Landers v. East Texas Salt Water Disposal Co.
151 Tex. 251, 248 S.W.2d 731 (1952)

  • Landers owned a lake that he kept full of fish. A pipeline owned by East Texas ruptured and saltwater flowed into the lake, poisoning the fish (and causing other damages).
    • At the same time, a different pipeline owned by Sun Oil Company ruptured and more saltwater and oil entered Landers’ lake.
  • Landers sued both East Texas and Sun Oil for negligence.
    • Landers argued that the two defendants were jointly and severally liable for the damages.
      • Landers argued that it was not possible to determine which spill caused what damage, so both East Texas and Sun Oil had to pay to fix the damage.
    • East Texas and Sun Oil argued that they were only responsible for the damages they individually caused. Since it was not possible to prove whose saltwater killed which fish, neither of them should pay to fix the damages.
      • In the case of Sun Oil Co. v. Robicheaux (Tex. Com. App., 23 S.W.2d 713), it was held that when two defendants both take independent actions that result in damage then each defendant is only responsible for the damages which directly and proximately result from their act.
      • The fact that it is difficult (or impossible) to define who caused what damage does not change the rule.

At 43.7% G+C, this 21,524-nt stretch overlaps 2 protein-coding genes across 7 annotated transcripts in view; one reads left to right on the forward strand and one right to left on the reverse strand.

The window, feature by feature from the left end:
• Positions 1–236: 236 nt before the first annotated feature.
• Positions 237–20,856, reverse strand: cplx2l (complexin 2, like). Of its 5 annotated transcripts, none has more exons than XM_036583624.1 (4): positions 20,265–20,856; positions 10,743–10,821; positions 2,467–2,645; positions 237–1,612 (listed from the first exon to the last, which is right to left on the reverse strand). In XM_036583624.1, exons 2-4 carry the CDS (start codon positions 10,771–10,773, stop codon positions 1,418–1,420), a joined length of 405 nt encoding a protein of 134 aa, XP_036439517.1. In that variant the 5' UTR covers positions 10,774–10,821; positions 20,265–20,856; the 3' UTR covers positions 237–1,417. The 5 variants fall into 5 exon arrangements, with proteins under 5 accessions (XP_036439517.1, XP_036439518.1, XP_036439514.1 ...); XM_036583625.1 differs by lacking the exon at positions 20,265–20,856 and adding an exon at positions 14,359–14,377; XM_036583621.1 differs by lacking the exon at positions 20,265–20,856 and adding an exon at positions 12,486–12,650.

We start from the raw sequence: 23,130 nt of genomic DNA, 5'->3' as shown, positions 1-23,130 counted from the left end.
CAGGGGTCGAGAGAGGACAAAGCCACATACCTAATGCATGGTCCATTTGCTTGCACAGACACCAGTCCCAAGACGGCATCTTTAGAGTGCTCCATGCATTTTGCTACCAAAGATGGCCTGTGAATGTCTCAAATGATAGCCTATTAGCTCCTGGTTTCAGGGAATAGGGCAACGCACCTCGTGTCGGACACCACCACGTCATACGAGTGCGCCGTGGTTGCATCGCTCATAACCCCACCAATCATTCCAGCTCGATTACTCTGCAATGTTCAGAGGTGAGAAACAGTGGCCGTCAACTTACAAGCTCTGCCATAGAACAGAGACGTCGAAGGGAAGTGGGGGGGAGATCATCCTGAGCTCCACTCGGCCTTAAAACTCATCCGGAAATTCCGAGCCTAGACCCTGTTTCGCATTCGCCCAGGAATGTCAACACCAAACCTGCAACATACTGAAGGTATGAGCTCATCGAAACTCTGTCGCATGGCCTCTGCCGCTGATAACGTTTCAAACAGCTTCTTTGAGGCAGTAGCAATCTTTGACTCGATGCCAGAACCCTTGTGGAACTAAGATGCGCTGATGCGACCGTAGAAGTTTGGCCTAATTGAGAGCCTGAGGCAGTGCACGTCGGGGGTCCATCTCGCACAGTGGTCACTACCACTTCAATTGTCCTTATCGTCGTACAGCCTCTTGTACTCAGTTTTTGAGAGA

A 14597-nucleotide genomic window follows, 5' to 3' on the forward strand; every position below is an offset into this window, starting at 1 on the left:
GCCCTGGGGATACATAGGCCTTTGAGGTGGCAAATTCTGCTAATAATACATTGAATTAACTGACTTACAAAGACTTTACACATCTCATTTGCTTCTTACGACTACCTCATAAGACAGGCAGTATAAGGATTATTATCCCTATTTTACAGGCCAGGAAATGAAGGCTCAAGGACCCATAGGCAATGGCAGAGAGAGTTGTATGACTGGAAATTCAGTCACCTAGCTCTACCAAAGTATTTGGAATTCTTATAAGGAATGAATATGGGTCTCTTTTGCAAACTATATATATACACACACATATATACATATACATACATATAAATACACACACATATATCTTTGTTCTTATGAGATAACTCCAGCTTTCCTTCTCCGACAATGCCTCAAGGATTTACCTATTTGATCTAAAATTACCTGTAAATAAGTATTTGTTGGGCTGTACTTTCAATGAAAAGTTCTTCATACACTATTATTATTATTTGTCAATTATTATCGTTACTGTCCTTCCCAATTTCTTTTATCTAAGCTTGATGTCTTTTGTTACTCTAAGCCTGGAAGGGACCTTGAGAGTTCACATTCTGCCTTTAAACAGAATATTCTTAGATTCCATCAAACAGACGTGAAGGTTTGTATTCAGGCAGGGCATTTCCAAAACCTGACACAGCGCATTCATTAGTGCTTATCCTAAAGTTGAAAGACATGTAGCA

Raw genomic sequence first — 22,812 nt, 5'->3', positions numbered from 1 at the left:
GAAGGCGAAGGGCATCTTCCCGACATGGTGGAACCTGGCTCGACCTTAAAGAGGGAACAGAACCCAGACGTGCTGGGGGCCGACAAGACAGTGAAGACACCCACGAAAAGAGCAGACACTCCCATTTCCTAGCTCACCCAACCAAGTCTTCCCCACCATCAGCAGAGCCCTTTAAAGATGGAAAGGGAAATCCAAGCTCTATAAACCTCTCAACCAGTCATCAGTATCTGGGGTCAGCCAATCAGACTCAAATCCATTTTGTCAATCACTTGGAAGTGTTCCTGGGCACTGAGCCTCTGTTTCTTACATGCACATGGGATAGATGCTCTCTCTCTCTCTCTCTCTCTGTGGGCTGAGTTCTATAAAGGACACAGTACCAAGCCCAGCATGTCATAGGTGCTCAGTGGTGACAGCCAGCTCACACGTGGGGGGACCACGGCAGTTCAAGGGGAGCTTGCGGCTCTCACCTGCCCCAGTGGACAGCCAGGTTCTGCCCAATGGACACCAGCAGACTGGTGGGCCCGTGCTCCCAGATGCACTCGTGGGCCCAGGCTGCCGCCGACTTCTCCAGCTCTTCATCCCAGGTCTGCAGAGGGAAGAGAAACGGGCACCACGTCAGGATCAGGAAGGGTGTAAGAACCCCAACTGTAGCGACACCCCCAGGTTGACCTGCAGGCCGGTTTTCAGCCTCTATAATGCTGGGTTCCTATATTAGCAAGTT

• Basically, under Robicheaux, it would be impossible for Landers to recover any damages, since he could not meet the burden of proof for determining which pipe rupture killed which fish.
  • The Appellate Court found for Landers.
    • The Appellate court decided to overrule Robicheaux since it was inherently unfair.
    • The Court created a new rule that, where tortuous acts of two or more wrongdoers join to produce an indivisible injury (an injury which cannot be apportioned with reasonable certainty to the individual wrongdoers), all of the wrongdoers will be held jointly and severally liable for the entire damages and the injured party may proceed to judgment against any one separately or against all in one suit.
    • The Court also ruled that if there is a segment of the damage that can be attributed to a single tortfeasor, then that liability is borne solely by them.
  • Basically, this case said that if two or more people all contribute to some damage, and you can’t determine who caused what damage, then the plaintiff can sue any of them and make that defendant pay all of the damages. Or they can sue all the defendants and the court can try to split the damages by some kind of equitable formula.
    • Under the theory of joint and several liability, a plaintiff can sue any one defendant and make them pay up to 100% of the damages. That defendant can then turn around and sue the other defendants, and can potentially get them to pay back some of what he had to pay the plaintiff.
    • Note that no matter how many defendants there are, the plaintiff can never get more than 100% of the total damages. If they receive 100% from the first defendant, they can’t then go sue the second defendant to get more money.